# L'Hôpital's rule and weird expression

1. Oct 27, 2013

### fogvajarash

1. The problem statement, all variables and given/known data
Find, using l'Hôpital's rule:

lim x-> ∞ ((tan(ax)-atanx)/(sin(ax)-asinx))

Where a is a non constant greater than ± 1.

2. Relevant equations
-

3. The attempt at a solution
I can't work out anything from this point. I don't know how to change or factorize the expression (is there a possible way to separate the (ax) angle?

Last edited: Oct 27, 2013
2. Oct 27, 2013

### Ray Vickson

Try plotting some numerical examples for a range of large x (say with a = 1.5 and similar values).

3. Oct 27, 2013

### Staff: Mentor

What does this mean? Since the limit is as x varies, a is a constant in this process. Also, by "greater than ± 1", I presume you mean a > 1 or a < -1, or more briefly, |a| > 1.

4. Oct 27, 2013

### Ray Vickson

You really should do what I suggested in my first response; it will help you to realize there is something seriously wrong with the question as written. I will not say any more until I see a response from you.

5. Oct 27, 2013

### brmath

yep (they don't like if I submit a one word answer , but yep is what I think)

6. Oct 27, 2013

### fogvajarash

I've done it and it seems that the function does not tend to any value. How can then we argue that the limit does not exist? (if it tends to 0, then we can have a limit as it is an indeterminate form). However when it tends to infinity i'm not sure on how to argue on that.

7. Oct 27, 2013

### Ray Vickson

That is what I meant when I claimed there is something seriously wrong with the statement of the problem: there is no limit and so the problem makes no sense. Do you think maybe they wanted the limit as x → 0 rather than x → ∞? The zero-limit problem does have meaning!

8. Oct 27, 2013

### fogvajarash

I think they actually asked for x → 0, but I can't be sure on that (a friend just showed me the problem from his class).

Is there a formal way to state that the limit of a function does not exist? (in the case of sine and cosine we can say that it doesn't exist as it doesn't approach any value, or when the RHS and LHS limits are not equal. But can we do something in this case?)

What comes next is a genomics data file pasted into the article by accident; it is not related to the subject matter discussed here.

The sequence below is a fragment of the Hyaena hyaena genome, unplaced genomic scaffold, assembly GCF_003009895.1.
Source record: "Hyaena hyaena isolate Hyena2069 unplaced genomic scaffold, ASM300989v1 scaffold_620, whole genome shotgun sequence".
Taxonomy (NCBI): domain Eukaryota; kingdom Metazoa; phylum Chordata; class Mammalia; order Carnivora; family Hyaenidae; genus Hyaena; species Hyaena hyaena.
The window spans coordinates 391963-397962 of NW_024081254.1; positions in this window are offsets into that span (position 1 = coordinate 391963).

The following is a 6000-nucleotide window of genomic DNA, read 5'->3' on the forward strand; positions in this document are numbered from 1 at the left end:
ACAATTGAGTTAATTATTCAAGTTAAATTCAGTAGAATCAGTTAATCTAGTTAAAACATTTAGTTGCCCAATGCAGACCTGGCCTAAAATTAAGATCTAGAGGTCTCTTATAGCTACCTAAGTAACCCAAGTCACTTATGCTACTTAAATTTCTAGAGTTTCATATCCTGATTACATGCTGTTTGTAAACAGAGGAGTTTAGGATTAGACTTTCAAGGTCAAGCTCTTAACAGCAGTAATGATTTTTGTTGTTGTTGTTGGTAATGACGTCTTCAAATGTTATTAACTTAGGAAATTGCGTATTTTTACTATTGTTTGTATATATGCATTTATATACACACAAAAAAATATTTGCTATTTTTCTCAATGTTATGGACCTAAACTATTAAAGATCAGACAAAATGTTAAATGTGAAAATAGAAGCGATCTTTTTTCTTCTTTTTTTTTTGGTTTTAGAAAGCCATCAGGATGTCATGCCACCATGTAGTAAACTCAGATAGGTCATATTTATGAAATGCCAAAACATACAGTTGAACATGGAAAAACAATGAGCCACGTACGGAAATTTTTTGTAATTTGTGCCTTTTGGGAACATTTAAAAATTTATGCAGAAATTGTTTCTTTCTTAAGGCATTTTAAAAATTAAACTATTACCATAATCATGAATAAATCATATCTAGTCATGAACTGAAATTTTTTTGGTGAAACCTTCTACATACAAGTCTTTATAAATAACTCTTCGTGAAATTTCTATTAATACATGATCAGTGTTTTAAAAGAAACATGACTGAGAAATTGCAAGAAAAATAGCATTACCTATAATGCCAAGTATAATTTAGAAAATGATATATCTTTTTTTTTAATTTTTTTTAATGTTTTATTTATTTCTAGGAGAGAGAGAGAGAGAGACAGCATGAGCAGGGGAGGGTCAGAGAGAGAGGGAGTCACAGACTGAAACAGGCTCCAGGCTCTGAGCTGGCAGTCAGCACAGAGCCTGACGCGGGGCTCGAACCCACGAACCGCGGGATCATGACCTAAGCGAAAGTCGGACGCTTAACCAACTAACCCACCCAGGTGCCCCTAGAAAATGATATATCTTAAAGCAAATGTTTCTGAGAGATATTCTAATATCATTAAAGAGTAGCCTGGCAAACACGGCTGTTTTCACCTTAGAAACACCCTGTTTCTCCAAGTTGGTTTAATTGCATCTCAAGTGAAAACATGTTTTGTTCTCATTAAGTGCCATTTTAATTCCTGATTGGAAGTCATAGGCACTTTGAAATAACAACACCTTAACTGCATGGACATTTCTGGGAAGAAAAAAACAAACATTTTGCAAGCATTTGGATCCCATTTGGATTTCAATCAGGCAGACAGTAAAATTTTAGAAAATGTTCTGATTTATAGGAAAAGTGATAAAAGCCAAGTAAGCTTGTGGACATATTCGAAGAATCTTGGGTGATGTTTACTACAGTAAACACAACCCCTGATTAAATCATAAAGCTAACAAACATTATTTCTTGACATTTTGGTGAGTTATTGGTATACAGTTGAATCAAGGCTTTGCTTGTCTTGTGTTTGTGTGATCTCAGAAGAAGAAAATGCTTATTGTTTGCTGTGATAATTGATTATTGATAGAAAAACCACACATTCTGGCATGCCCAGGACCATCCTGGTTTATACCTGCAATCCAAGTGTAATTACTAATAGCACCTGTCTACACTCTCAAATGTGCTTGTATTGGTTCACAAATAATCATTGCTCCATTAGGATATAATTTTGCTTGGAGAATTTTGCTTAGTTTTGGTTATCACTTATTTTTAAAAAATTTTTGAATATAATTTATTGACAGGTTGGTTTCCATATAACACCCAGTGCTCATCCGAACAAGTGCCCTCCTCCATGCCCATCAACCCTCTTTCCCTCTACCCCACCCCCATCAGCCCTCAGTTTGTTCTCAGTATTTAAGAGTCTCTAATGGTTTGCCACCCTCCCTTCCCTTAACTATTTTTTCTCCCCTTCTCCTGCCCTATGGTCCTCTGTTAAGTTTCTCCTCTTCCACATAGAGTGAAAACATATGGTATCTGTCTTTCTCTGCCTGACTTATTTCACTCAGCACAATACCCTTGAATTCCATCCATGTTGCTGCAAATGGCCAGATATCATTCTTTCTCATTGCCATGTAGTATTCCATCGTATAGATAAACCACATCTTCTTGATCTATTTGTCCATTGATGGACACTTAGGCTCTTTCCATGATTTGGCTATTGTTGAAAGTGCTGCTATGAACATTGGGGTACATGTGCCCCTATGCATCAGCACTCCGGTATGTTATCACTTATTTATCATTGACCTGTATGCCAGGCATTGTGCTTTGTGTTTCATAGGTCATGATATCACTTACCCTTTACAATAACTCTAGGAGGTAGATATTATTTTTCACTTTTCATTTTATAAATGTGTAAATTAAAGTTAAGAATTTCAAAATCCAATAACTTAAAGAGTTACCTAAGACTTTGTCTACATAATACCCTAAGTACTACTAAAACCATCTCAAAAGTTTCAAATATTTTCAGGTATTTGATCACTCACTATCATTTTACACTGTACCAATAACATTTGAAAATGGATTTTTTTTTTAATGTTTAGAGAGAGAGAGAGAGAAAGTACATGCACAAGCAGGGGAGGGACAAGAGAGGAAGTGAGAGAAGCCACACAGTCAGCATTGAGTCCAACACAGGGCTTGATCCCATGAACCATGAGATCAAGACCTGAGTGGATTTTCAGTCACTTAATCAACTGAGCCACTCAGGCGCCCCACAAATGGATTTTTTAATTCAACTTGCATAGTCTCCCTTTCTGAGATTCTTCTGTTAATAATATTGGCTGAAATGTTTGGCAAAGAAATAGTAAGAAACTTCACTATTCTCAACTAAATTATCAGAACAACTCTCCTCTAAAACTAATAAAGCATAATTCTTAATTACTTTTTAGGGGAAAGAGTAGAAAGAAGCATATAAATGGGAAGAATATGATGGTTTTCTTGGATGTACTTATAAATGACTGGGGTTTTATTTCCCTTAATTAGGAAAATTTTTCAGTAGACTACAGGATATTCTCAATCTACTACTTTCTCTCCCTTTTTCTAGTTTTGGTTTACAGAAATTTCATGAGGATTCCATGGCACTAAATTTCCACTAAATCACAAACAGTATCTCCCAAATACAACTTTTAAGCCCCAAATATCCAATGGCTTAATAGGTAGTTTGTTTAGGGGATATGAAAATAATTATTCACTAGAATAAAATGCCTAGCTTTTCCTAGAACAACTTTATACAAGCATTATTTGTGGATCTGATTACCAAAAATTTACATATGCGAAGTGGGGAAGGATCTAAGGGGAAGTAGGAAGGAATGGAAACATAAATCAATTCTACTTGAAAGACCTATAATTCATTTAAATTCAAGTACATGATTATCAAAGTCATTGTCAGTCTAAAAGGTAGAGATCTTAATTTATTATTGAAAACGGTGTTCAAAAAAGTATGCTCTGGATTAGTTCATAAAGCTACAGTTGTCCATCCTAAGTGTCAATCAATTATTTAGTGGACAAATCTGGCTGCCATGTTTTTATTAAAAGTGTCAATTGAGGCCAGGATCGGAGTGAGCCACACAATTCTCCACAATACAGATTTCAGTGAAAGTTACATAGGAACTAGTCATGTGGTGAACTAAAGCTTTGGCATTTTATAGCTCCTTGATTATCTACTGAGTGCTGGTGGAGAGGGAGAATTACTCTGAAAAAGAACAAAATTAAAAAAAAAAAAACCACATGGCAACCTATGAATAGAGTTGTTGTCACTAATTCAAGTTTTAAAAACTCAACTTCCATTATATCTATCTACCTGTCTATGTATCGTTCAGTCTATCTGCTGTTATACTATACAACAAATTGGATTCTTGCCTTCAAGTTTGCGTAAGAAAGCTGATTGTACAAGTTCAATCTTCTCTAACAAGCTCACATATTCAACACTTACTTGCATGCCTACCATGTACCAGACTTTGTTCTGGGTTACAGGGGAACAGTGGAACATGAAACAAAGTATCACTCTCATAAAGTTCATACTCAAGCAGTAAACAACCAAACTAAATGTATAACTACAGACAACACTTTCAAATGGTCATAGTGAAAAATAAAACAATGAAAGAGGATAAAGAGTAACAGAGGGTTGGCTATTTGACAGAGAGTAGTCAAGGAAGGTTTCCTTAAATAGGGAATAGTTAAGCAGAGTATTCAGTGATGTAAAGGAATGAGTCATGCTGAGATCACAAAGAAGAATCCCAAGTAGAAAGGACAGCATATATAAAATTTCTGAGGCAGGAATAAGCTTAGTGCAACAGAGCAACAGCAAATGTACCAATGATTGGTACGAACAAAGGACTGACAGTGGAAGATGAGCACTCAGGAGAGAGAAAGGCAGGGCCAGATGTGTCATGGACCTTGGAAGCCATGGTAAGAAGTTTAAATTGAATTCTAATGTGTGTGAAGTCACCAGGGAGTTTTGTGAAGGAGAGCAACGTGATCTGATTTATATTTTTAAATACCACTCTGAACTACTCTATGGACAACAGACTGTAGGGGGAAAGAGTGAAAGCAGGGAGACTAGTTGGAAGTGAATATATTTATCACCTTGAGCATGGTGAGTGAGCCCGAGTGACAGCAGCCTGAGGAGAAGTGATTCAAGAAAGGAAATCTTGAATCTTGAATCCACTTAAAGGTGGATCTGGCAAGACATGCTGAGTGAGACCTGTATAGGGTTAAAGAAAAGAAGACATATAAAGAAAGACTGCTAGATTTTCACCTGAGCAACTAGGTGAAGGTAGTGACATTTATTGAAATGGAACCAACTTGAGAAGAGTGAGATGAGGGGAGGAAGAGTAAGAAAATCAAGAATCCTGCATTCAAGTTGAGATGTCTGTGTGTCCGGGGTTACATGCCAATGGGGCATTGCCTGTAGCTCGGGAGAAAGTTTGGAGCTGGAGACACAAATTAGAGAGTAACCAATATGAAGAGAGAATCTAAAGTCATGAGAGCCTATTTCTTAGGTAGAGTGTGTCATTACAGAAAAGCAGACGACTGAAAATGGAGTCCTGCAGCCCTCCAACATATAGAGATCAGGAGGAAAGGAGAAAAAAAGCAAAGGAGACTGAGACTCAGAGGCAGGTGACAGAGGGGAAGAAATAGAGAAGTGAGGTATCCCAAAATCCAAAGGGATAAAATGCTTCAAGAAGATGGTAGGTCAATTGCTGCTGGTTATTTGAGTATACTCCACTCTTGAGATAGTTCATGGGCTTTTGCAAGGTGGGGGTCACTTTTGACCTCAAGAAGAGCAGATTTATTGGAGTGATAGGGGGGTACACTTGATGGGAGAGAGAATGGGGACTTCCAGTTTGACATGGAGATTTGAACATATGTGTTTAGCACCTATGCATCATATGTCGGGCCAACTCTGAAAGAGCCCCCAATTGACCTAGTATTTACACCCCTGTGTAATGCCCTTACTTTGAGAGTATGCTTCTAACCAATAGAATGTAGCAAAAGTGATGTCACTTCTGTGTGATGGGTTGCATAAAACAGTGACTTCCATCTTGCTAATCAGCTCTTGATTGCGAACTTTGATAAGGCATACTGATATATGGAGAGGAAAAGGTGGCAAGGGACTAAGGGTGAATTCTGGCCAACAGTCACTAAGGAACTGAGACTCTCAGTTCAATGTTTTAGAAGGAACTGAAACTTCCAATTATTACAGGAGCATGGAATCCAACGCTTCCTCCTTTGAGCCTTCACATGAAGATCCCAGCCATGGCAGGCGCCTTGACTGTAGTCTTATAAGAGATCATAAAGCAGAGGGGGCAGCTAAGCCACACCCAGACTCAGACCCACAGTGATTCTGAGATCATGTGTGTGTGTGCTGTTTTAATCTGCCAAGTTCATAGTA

9. Oct 27, 2013

### Ray Vickson

Yes: a limit does not exist if there is no finite number, L, to which the values of f(x) tend as x → ∞. You can see that a limit does not exist in this case because we have $f(r_n) > 10$ for some infinite sequence $r_n \to +\infty$ and $f(s_n) < -10$ for some other infinite sequence $s_n \to +\infty$. The graph shows that there are infinitely many values where f tends to +∞ and infinitely many values where f tends to -∞; certainly, then, there are infinitely many values where f > 10 and others where f < -10.

I suppose one should not really trust a graph, but should show analytically that these statements hold true. All you need show is that there are infinitely many values where the denominator goes to 0 but the numerator does not. (Also, there are points where the numerator tends to infinity and the denominator remains bounded, but that just strengthens the case.)

10. Oct 27, 2013

### brmath

The formal way to say the limit of a function does not exist is to say "the limit of this function does not exist at this point".

11. Oct 27, 2013

### Dick

If the limit is x->0, and I really think that's what they meant, then l'Hopital's will work. You'll need multiple applications to get the result though.

Last edited: Oct 28, 2013
12. Oct 28, 2013

### BruceW

yeah, that's an interesting question. Mathematically, for a limit to exist, we are saying that:
$$\lim_{x\rightarrow \infty} f(x) = L$$
And what this means is: for all $\varepsilon >0$, there exists $c$ such that $|f(x)-L|<\varepsilon$ whenever $x>c$. (This is the epsilon-delta definition of limit, and is the standard one I think). So, to prove that the limit does not exist, you would have to prove that the above statement is not true for your function. (for $L$ being any real number).